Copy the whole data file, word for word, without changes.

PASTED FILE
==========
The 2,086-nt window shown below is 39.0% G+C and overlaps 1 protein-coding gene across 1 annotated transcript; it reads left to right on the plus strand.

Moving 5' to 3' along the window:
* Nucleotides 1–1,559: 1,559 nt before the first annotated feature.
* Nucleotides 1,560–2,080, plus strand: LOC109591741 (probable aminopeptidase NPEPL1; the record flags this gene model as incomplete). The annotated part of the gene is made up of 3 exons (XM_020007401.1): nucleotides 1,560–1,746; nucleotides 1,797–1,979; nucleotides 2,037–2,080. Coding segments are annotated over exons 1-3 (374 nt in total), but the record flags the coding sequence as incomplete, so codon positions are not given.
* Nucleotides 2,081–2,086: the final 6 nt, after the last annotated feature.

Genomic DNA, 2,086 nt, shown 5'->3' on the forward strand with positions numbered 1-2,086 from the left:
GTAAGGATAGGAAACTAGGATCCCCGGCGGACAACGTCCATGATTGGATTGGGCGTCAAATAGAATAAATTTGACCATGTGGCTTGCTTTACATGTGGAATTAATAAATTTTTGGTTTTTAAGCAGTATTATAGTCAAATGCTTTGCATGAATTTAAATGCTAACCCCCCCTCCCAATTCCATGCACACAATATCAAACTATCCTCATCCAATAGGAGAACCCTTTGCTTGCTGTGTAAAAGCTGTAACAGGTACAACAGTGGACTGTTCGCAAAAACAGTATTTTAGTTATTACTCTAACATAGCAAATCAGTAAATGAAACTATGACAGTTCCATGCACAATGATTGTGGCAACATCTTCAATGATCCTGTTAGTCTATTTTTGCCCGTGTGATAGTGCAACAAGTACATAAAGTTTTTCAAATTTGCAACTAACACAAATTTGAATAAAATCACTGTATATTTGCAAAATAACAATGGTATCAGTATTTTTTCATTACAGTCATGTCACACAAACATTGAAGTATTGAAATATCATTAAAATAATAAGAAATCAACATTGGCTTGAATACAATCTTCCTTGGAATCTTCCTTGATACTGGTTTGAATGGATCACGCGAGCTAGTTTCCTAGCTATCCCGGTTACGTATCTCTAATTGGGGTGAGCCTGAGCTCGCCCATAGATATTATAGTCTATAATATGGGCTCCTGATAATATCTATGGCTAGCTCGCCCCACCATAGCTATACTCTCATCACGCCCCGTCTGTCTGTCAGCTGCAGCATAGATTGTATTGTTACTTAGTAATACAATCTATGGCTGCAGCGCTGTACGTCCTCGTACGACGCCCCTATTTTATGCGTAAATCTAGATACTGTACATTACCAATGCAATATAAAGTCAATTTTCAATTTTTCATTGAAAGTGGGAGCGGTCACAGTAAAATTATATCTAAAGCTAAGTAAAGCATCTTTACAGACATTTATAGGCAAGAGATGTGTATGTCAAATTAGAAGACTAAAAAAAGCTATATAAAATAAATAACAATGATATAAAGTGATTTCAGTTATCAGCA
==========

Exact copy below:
The 2,086-nt window shown below is 39.0% G+C and overlaps 1 protein-coding gene across 1 annotated transcript; it reads left to right on the plus strand.

Moving 5' to 3' along the window:
* Nucleotides 1–1,559: 1,559 nt before the first annotated feature.
* Nucleotides 1,560–2,080, plus strand: LOC109591741 (probable aminopeptidase NPEPL1; the record flags this gene model as incomplete). The annotated part of the gene is made up of 3 exons (XM_020007401.1): nucleotides 1,560–1,746; nucleotides 1,797–1,979; nucleotides 2,037–2,080. Coding segments are annotated over exons 1-3 (374 nt in total), but the record flags the coding sequence as incomplete, so codon positions are not given.
* Nucleotides 2,081–2,086: the final 6 nt, after the last annotated feature.

Genomic DNA, 2,086 nt, shown 5'->3' on the forward strand with positions numbered 1-2,086 from the left:
GTAAGGATAGGAAACTAGGATCCCCGGCGGACAACGTCCATGATTGGATTGGGCGTCAAATAGAATAAATTTGACCATGTGGCTTGCTTTACATGTGGAATTAATAAATTTTTGGTTTTTAAGCAGTATTATAGTCAAATGCTTTGCATGAATTTAAATGCTAACCCCCCCTCCCAATTCCATGCACACAATATCAAACTATCCTCATCCAATAGGAGAACCCTTTGCTTGCTGTGTAAAAGCTGTAACAGGTACAACAGTGGACTGTTCGCAAAAACAGTATTTTAGTTATTACTCTAACATAGCAAATCAGTAAATGAAACTATGACAGTTCCATGCACAATGATTGTGGCAACATCTTCAATGATCCTGTTAGTCTATTTTTGCCCGTGTGATAGTGCAACAAGTACATAAAGTTTTTCAAATTTGCAACTAACACAAATTTGAATAAAATCACTGTATATTTGCAAAATAACAATGGTATCAGTATTTTTTCATTACAGTCATGTCACACAAACATTGAAGTATTGAAATATCATTAAAATAATAAGAAATCAACATTGGCTTGAATACAATCTTCCTTGGAATCTTCCTTGATACTGGTTTGAATGGATCACGCGAGCTAGTTTCCTAGCTATCCCGGTTACGTATCTCTAATTGGGGTGAGCCTGAGCTCGCCCATAGATATTATAGTCTATAATATGGGCTCCTGATAATATCTATGGCTAGCTCGCCCCACCATAGCTATACTCTCATCACGCCCCGTCTGTCTGTCAGCTGCAGCATAGATTGTATTGTTACTTAGTAATACAATCTATGGCTGCAGCGCTGTACGTCCTCGTACGACGCCCCTATTTTATGCGTAAATCTAGATACTGTACATTACCAATGCAATATAAAGTCAATTTTCAATTTTTCATTGAAAGTGGGAGCGGTCACAGTAAAATTATATCTAAAGCTAAGTAAAGCATCTTTACAGACATTTATAGGCAAGAGATGTGTATGTCAAATTAGAAGACTAAAAAAAGCTATATAAAATAAATAACAATGATATAAAGTGATTTCAGTTATCAGCA